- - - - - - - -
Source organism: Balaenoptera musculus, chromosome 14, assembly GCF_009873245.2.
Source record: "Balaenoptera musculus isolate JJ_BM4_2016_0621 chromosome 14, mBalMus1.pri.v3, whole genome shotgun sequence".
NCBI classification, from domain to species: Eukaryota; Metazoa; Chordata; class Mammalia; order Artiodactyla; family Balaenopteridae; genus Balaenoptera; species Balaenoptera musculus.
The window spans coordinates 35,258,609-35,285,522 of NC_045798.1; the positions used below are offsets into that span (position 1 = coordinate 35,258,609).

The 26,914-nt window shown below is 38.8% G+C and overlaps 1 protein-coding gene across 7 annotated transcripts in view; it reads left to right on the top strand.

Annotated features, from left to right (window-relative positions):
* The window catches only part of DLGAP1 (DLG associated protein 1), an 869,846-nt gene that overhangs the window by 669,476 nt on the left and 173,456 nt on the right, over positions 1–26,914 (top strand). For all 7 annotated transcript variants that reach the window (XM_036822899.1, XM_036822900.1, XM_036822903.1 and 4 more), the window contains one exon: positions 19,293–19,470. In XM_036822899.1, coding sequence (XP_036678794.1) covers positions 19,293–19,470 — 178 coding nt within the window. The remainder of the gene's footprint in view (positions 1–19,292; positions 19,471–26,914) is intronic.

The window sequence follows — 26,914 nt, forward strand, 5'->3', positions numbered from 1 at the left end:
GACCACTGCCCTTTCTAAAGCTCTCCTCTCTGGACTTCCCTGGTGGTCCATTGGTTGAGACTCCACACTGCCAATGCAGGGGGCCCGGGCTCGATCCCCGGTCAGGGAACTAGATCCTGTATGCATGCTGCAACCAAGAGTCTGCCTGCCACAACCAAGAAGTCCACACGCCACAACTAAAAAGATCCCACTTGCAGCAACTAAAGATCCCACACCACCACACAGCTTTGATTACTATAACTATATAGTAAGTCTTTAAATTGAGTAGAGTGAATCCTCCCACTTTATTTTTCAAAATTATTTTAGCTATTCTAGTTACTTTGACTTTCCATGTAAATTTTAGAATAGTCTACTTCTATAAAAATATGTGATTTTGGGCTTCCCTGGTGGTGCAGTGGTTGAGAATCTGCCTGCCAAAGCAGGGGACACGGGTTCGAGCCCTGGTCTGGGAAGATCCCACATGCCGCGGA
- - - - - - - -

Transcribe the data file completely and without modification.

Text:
Source organism: Balaenoptera musculus, chromosome 14, assembly GCF_009873245.2.
Source record: "Balaenoptera musculus isolate JJ_BM4_2016_0621 chromosome 14, mBalMus1.pri.v3, whole genome shotgun sequence".
NCBI classification, from domain to species: Eukaryota; Metazoa; Chordata; class Mammalia; order Artiodactyla; family Balaenopteridae; genus Balaenoptera; species Balaenoptera musculus.
The window spans coordinates 35,258,609-35,285,522 of NC_045798.1; the positions used below are offsets into that span (position 1 = coordinate 35,258,609).

The 26,914-nt window shown below is 38.8% G+C and overlaps 1 protein-coding gene across 7 annotated transcripts in view; it reads left to right on the top strand.

Annotated features, from left to right (window-relative positions):
* The window catches only part of DLGAP1 (DLG associated protein 1), an 869,846-nt gene that overhangs the window by 669,476 nt on the left and 173,456 nt on the right, over positions 1–26,914 (top strand). For all 7 annotated transcript variants that reach the window (XM_036822899.1, XM_036822900.1, XM_036822903.1 and 4 more), the window contains one exon: positions 19,293–19,470. In XM_036822899.1, coding sequence (XP_036678794.1) covers positions 19,293–19,470 — 178 coding nt within the window. The remainder of the gene's footprint in view (positions 1–19,292; positions 19,471–26,914) is intronic.

The window sequence follows — 26,914 nt, forward strand, 5'->3', positions numbered from 1 at the left end:
GACCACTGCCCTTTCTAAAGCTCTCCTCTCTGGACTTCCCTGGTGGTCCATTGGTTGAGACTCCACACTGCCAATGCAGGGGGCCCGGGCTCGATCCCCGGTCAGGGAACTAGATCCTGTATGCATGCTGCAACCAAGAGTCTGCCTGCCACAACCAAGAAGTCCACACGCCACAACTAAAAAGATCCCACTTGCAGCAACTAAAGATCCCACACCACCACACAGCTTTGATTACTATAACTATATAGTAAGTCTTTAAATTGAGTAGAGTGAATCCTCCCACTTTATTTTTCAAAATTATTTTAGCTATTCTAGTTACTTTGACTTTCCATGTAAATTTTAGAATAGTCTACTTCTATAAAAATATGTGATTTTGGGCTTCCCTGGTGGTGCAGTGGTTGAGAATCTGCCTGCCAAAGCAGGGGACACGGGTTCGAGCCCTGGTCTGGGAAGATCCCACATGCCGCGGA